My Salvadoran Mother Chose a Life of Sacrifice to Give Her Children the American Dream: Nancy Kelsey
CLEVELAND, Ohio — Every Mother’s Day reminds me of the sacrifices our families’ matriarchs make for their children.
When my mother came to this country from El Salvador, she left everything she knew behind. In theory, I understand. But imagining myself in his place is much harder to imagine. I will probably never really be able to understand how difficult his life was there. Above all, I will never understand how leaving her family behind – traveling alone to a new life in a country, where the customs and the language were unfamiliar to her – was a more attractive option than staying.
When my mother left her hometown of Santa Ana, it was in a state of disarray, decades in the making. Dragged into a civil war by the same dichotomies the country struggles with today, she and many other families of Indigenous descent settled into generational poverty. Decades before, for example, workers of predominantly Indigenous background had learned that challenging the status quo would bring unimaginable reprisals.
Indigenous workers stood up for their rights and were brutally punished by the Salvadoran government for it. Hundreds of thousands of people have been killed in what is called Matanza, or slaughter. Some estimates say 4% of the population was lost. And that was long before the Salvadoran Civil War, which is more familiar to Americans today.
I’m sure many people reading this article can relate to the frustration of working as hard as possible and not seeing their situation improve. Likewise, I know that no matter how hard my mother worked in El Salvador, the better life she wanted for herself never materialized. My mother is the second oldest of eight. She worked long days and saved enough, not only for herself, but for her mother to support her younger siblings in a job she held in San Salvador. She would come home on the weekends, but I think not seeing her family daily made it easier for her to choose to move to the United States.
If she hadn’t sacrificed many things that most of us consider daily comforts, my life wouldn’t be what it is today. Mom never bought herself new clothes. She made sure we were fed before feeding. She did her best with what she had to work with, so that we didn’t feel poor.
My mother saved for the things that mattered, namely our education. Raised Catholic herself in a country where education was more of a luxury than a right, especially for the socio-economically disadvantaged, she made it a priority to send us to Catholic schools. We attended a few Catholic schools in the Slavic village, where my mother held bingos, sold raffle tickets and other items to help offset school fees.
Between her day jobs and her odd jobs, she found the time to carry out these school-related functions, while remaining our omnipresent mother. She accompanied us all the way to school on the RTA buses and was there to pick us up for the ride home afterwards. She took us to swimming and karate lessons at the Michael J. Zone Recreation Center. When my brother John wanted to join the Boy Scouts, our mother did. When I wanted a quinceañera, a Sweet 15, a birthday party, Mom threw a beautiful party, full of memories that will last a lifetime.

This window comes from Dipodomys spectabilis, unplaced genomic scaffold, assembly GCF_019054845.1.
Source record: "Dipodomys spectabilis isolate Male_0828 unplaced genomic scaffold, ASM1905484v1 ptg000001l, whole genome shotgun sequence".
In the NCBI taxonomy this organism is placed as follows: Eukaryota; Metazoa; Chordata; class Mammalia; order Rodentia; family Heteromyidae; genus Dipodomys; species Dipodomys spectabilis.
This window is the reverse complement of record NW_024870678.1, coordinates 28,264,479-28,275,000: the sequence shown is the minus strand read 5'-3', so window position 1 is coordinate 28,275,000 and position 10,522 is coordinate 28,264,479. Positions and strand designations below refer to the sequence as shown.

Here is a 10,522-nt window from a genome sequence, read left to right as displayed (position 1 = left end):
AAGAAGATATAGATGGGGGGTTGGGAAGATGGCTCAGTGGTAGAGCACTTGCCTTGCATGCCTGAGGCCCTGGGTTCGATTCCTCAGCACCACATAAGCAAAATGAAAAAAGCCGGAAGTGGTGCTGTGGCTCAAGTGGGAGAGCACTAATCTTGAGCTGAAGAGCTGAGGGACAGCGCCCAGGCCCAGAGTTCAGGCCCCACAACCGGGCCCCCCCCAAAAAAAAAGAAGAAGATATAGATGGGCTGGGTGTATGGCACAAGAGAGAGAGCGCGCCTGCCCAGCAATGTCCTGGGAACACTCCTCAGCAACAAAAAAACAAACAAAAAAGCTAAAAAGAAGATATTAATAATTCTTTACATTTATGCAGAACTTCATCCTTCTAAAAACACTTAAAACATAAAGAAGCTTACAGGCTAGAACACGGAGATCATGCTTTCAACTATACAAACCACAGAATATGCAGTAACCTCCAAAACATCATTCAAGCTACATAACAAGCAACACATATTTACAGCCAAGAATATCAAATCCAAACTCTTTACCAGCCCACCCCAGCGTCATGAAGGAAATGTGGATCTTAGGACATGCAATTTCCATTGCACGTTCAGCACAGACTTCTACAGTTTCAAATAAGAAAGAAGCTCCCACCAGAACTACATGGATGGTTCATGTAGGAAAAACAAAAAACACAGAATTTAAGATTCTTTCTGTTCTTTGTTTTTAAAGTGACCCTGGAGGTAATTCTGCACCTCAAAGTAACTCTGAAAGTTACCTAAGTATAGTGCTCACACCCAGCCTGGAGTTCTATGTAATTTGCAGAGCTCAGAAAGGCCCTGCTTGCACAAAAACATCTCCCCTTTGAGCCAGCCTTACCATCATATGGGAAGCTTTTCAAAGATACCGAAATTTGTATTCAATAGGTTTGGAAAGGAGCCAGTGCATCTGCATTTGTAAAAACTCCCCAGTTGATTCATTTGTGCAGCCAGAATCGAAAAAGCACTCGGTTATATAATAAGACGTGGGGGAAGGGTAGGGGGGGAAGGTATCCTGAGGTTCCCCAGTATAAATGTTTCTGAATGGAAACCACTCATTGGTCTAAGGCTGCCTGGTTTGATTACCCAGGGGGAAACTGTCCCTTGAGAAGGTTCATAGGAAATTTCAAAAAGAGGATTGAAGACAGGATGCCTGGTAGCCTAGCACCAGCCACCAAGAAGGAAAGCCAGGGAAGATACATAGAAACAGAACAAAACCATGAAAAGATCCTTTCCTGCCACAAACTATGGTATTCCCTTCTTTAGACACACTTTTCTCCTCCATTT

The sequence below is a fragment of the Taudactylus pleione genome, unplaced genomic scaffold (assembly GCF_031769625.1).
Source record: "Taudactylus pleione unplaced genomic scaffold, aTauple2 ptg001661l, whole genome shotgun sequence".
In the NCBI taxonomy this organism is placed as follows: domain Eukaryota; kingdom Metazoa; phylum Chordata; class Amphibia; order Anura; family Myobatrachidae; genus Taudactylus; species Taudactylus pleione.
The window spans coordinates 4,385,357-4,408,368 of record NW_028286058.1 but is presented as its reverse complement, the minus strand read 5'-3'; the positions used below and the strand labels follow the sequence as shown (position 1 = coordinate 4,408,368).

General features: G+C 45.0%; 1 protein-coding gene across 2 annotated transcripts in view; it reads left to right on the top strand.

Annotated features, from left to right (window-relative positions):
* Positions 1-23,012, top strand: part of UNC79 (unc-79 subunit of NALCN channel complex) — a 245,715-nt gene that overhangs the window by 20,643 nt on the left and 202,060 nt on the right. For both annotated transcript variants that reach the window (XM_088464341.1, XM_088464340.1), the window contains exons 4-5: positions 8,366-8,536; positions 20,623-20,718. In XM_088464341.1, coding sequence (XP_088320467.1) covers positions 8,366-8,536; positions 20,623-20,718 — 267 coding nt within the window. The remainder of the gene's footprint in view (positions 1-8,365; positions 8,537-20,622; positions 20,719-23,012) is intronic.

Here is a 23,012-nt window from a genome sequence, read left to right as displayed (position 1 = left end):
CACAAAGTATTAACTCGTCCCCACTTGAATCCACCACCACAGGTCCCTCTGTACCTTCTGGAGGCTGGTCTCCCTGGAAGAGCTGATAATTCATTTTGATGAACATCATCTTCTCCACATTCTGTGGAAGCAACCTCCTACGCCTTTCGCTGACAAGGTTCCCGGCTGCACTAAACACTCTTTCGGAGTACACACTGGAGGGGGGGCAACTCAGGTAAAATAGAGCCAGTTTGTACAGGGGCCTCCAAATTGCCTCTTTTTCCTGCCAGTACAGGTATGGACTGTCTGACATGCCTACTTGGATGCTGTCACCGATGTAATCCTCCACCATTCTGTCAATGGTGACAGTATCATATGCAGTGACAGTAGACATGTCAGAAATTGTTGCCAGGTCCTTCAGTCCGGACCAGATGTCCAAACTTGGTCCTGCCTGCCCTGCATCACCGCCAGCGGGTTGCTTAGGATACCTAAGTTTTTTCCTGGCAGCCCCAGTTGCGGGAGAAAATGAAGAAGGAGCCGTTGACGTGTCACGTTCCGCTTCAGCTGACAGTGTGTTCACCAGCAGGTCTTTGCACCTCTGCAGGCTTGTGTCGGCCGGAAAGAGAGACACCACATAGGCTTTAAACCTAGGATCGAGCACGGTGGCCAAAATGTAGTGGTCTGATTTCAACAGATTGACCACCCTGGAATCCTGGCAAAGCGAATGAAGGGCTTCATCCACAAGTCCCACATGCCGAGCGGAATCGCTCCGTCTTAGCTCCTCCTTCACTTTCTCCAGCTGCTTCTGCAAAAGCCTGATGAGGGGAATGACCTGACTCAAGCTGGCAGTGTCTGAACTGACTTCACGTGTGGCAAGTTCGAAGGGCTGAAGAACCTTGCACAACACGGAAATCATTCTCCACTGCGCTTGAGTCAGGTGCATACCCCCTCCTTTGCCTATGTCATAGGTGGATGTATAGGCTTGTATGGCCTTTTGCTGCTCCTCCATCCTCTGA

My mother even sacrificed her tongue for us. Growing up, we didn’t speak Spanish. Mama said she lived discrimination because of her accent and wanted to make sure her children didn’t speak with an accent. We had to learn to speak Spanish by listening and learning from our loved ones, but eventually Mom gave in and started teaching us Spanish by paying us stipends to read Spanish library books aloud to her.
I was the first born American of my cousins, and I wasn’t always as grateful when I was younger than I should have been for my mother’s sacrifices, often comparing myself to those who had the wealthiest means and resenting the little I felt I had. For the rest of my life, I will try to atone for this in my mother’s eyes.
Although we didn’t get much, I wish I was more grateful and less snotty about what little we had. Looking back, our lives were rich in so many other ways, and it set the stage for the American Dream my mother worked so hard to give us. My brother and I were blessed to have attended some phenomenal colleges – I went west to Creighton University and my brother packed his bags east for Dartmouth College.
With our mother’s encouragement, love and support, we had the freedom to pursue our passions and go to the schools we wanted to attend, no matter how hard it was for her to let us each go. more than 12 hours in opposite directions. of Cleveland. Even when I had internships on the east and west coasts, Mom always made time to visit me and we talked daily.
So, to all the mothers whose stories are filled with acts of selfless love, I say “thank you.”
And to my mom, words can never express my gratitude for the love you have shown me. Gracias por todo que has sacrificed por me. Gracias por todo que continuas a hacer por nosotros. Te quiero muchisimo.
Originally from Clevelander in the Slavic Village neighborhood, Nancy Kelsey began her career in journalism before working in communications. Her greatest loves are her husband, her family, her dogs, volunteering, traveling, writing, learning about other cultures and sharing her own. You can reach her at [email protected].